Baker Brett J.

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Brett J.

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  • Article
    Genomic and transcriptomic evidence for scavenging of diverse organic compounds by widespread deep-sea archaea
    (Nature Publishing Group, 2015-11-17) Li, Meng ; Baker, Brett J. ; Anantharaman, Karthik ; Jain, Sunit ; Breier, John A. ; Dick, Gregory J.
    Microbial activity is one of the most important processes to mediate the flux of organic carbon from the ocean surface to the seafloor. However, little is known about the microorganisms that underpin this key step of the global carbon cycle in the deep oceans. Here we present genomic and transcriptomic evidence that five ubiquitous archaeal groups actively use proteins, carbohydrates, fatty acids and lipids as sources of carbon and energy at depths ranging from 800 to 4,950 m in hydrothermal vent plumes and pelagic background seawater across three different ocean basins. Genome-enabled metabolic reconstructions and gene expression patterns show that these marine archaea are motile heterotrophs with extensive mechanisms for scavenging organic matter. Our results shed light on the ecological and physiological properties of ubiquitous marine archaea and highlight their versatile metabolic strategies in deep oceans that might play a critical role in global carbon cycling.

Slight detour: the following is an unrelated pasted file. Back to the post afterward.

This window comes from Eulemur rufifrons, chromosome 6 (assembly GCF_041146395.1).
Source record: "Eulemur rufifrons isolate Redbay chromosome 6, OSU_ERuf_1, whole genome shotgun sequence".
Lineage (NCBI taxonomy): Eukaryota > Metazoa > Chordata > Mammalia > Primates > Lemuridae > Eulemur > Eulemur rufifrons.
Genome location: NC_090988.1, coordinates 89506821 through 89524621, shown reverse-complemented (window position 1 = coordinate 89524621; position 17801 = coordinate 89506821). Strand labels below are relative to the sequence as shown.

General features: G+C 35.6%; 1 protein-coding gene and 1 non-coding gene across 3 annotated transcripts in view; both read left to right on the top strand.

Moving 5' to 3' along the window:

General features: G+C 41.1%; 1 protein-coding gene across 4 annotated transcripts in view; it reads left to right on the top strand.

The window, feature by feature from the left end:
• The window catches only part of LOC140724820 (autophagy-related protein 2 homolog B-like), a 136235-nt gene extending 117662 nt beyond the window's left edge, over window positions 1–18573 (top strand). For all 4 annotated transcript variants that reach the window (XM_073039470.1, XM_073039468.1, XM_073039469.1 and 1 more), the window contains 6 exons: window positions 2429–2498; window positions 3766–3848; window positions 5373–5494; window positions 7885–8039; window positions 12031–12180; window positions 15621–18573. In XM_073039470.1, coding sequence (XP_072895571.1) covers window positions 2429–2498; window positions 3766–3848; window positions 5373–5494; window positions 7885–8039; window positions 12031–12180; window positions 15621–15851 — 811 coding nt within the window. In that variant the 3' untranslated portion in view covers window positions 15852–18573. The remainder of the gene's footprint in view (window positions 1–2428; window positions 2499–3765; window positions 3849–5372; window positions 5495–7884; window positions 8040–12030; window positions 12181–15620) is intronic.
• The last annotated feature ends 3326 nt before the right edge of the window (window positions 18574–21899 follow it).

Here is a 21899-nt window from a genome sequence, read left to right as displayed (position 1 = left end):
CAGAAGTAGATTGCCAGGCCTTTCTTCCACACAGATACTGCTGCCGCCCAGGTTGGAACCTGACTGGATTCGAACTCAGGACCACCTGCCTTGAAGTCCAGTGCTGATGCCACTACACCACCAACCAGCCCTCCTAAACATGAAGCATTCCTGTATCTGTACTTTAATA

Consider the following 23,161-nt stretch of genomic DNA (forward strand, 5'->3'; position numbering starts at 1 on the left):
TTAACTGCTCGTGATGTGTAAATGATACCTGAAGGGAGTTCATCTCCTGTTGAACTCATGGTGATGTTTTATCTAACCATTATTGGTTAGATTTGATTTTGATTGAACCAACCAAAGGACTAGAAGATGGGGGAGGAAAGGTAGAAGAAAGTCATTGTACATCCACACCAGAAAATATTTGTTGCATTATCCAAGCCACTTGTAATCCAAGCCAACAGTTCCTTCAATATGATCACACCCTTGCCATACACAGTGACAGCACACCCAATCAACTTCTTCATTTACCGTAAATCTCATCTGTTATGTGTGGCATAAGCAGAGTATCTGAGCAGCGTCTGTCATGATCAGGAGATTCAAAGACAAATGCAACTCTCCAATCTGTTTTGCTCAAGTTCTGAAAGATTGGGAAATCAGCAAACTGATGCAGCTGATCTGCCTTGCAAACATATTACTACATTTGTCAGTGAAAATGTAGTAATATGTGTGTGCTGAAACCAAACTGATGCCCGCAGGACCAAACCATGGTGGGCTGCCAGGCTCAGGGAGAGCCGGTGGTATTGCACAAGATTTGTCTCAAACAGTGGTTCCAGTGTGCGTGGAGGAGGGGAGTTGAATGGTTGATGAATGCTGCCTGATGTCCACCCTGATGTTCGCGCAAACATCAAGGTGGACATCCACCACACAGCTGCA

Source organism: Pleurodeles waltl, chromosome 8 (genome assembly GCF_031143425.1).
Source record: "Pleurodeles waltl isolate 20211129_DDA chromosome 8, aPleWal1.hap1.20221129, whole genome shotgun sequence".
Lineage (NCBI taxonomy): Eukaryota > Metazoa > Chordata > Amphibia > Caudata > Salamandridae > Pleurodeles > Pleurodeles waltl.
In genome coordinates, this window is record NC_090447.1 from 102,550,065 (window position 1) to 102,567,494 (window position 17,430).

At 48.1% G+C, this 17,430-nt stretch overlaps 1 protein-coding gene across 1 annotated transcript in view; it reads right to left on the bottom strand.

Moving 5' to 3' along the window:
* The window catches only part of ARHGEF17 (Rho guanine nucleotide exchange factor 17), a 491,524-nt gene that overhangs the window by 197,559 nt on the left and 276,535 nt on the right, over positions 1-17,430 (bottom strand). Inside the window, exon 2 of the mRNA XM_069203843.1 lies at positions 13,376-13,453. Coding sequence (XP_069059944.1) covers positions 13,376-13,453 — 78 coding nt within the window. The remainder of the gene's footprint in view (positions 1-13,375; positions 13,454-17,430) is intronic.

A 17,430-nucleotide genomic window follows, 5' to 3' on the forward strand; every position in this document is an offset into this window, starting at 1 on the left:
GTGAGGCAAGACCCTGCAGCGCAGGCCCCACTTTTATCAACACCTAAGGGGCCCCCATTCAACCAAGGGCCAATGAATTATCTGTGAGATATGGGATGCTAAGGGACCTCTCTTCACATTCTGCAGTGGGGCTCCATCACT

• Preprint
    Microbial iron uptake as a mechanism for dispersing iron from deep-sea hydrothermal vents
    ( 2014-01) Li, Meng ; Toner, Brandy M. ; Baker, Brett J. ; Breier, John A. ; Sheik, Cody S. ; Dick, Gregory J.
    Deep-sea hydrothermal vents are a significant source of oceanic iron. Although hydrothermal iron rapidly precipitates as inorganic minerals upon mixing with seawater, it can be stabilized by organic matter and dispersed more widely than previously recognized. The nature and source of this organic matter is unknown. Here we show that microbial genes involved in cellular iron uptake are highly expressed in the Guaymas Basin deep-sea hydrothermal plume. The nature of these microbial iron transporters, taken together with the low concentration of dissolved iron and abundance of particulate iron in the plume, indicates that iron minerals are the target for this microbial scavenging and uptake. Our findings indicate that cellular iron uptake is a major process in plume microbial communities and suggest new mechanisms for generating Fe-C complexes. This “microbial iron pump” could represent an important mode of converting hydrothermal iron into bioavailable forms that can be dispersed through the oceans.